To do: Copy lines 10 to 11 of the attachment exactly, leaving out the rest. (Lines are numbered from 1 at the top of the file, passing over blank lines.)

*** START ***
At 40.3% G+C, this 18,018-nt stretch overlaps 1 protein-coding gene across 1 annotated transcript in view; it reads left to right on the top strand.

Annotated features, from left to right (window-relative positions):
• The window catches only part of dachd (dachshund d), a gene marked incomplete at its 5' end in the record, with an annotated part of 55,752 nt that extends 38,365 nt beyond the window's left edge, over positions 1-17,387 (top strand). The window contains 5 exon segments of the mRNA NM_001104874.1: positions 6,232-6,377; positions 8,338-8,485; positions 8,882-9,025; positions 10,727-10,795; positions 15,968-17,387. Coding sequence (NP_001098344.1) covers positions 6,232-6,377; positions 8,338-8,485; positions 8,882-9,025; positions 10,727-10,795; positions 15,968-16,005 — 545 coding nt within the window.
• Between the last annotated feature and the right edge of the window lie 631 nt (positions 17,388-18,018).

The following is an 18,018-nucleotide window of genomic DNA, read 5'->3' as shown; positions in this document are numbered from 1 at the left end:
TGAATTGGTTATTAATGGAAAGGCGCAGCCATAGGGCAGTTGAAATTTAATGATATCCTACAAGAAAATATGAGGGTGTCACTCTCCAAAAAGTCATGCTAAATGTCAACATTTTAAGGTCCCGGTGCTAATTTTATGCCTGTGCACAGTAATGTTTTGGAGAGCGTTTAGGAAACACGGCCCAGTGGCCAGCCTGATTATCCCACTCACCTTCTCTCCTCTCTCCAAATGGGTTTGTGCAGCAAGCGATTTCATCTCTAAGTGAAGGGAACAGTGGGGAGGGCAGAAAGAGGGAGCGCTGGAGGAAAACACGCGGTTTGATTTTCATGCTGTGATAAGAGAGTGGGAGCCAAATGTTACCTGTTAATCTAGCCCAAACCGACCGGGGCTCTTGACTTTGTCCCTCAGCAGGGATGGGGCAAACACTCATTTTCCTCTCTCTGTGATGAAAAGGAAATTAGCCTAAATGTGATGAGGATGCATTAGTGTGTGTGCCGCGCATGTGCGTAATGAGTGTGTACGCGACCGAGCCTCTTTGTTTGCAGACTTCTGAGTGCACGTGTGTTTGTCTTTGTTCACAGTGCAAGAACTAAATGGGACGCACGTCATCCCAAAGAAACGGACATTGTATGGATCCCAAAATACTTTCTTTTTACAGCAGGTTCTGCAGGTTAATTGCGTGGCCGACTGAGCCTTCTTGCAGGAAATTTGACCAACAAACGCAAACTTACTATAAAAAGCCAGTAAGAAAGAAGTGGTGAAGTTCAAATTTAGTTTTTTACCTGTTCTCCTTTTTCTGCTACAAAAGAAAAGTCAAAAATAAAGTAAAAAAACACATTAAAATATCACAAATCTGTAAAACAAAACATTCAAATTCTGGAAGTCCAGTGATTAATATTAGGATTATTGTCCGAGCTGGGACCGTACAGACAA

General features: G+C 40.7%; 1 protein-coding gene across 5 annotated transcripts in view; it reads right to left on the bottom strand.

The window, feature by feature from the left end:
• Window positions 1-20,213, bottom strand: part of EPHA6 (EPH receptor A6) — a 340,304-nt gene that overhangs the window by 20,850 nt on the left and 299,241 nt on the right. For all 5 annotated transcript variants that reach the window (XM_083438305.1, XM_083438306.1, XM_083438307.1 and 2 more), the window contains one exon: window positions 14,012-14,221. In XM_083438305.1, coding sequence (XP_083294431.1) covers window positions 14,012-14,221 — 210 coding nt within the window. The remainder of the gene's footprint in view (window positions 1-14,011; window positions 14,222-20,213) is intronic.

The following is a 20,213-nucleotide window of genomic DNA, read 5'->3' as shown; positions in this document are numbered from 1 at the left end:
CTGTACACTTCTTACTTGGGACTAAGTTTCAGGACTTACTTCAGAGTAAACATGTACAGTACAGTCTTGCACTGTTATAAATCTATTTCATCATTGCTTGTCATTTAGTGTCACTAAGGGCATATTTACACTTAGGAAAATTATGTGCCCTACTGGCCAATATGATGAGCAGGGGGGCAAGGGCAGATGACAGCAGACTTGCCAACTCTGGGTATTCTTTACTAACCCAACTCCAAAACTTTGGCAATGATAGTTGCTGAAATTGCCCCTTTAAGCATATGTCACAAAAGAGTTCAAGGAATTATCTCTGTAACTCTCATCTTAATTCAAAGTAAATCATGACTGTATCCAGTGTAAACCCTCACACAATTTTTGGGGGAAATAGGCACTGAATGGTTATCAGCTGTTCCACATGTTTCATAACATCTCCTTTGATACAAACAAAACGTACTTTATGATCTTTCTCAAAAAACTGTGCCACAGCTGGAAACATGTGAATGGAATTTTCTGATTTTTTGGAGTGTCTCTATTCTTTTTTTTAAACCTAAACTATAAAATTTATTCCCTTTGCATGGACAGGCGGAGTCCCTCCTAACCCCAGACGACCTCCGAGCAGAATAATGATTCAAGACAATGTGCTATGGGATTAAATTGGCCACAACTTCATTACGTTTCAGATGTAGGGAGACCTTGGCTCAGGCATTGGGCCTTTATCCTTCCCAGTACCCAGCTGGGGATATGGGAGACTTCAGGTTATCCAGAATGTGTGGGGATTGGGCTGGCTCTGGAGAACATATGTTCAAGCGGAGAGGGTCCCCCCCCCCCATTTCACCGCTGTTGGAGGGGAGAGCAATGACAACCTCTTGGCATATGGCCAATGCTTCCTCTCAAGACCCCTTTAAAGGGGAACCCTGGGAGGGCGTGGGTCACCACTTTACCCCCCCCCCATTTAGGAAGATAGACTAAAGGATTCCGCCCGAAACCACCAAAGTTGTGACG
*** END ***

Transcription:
The following is a 20,213-nucleotide window of genomic DNA, read 5'->3' as shown; positions in this document are numbered from 1 at the left end:
CTGTACACTTCTTACTTGGGACTAAGTTTCAGGACTTACTTCAGAGTAAACATGTACAGTACAGTCTTGCACTGTTATAAATCTATTTCATCATTGCTTGTCATTTAGTGTCACTAAGGGCATATTTACACTTAGGAAAATTATGTGCCCTACTGGCCAATATGATGAGCAGGGGGGCAAGGGCAGATGACAGCAGACTTGCCAACTCTGGGTATTCTTTACTAACCCAACTCCAAAACTTTGGCAATGATAGTTGCTGAAATTGCCCCTTTAAGCATATGTCACAAAAGAGTTCAAGGAATTATCTCTGTAACTCTCATCTTAATTCAAAGTAAATCATGACTGTATCCAGTGTAAACCCTCACACAATTTTTGGGGGAAATAGGCACTGAATGGTTATCAGCTGTTCCACATGTTTCATAACATCTCCTTTGATACAAACAAAACGTACTTTATGATCTTTCTCAAAAAACTGTGCCACAGCTGGAAACATGTGAATGGAATTTTCTGATTTTTTGGAGTGTCTCTATTCTTTTTTTTAAACCTAAACTATAAAATTTATTCCCTTTGCATGGACAGGCGGAGTCCCTCCTAACCCCAGACGACCTCCGAGCAGAATAATGATTCAAGACAATGTGCTATGGGATTAAATTGGCCACAACTTCATTACGTTTCAGATGTAGGGAGACCTTGGCTCAGGCATTGGGCCTTTATCCTTCCCAGTACCCAGCTGGGGATATGGGAGACTTCAGGTTATCCAGAATGTGTGGGGATTGGGCTGGCTCTGGAGAACATATGTTCAAGCGGAGAGGGTCCCCCCCCCCCATTTCACCGCTGTTGGAGGGGAGAGCAATGACAACCTCTTGGCATATGGCCAATGCTTCCTCTCAAGACCCCTTTAAAGGGGAACCCTGGGAGGGCGTGGGTCACCACTTTACCCCCCCCCCATTTAGGAAGATAGACTAAAGGATTCCGCCCGAAACCACCAAAGTTGTGACG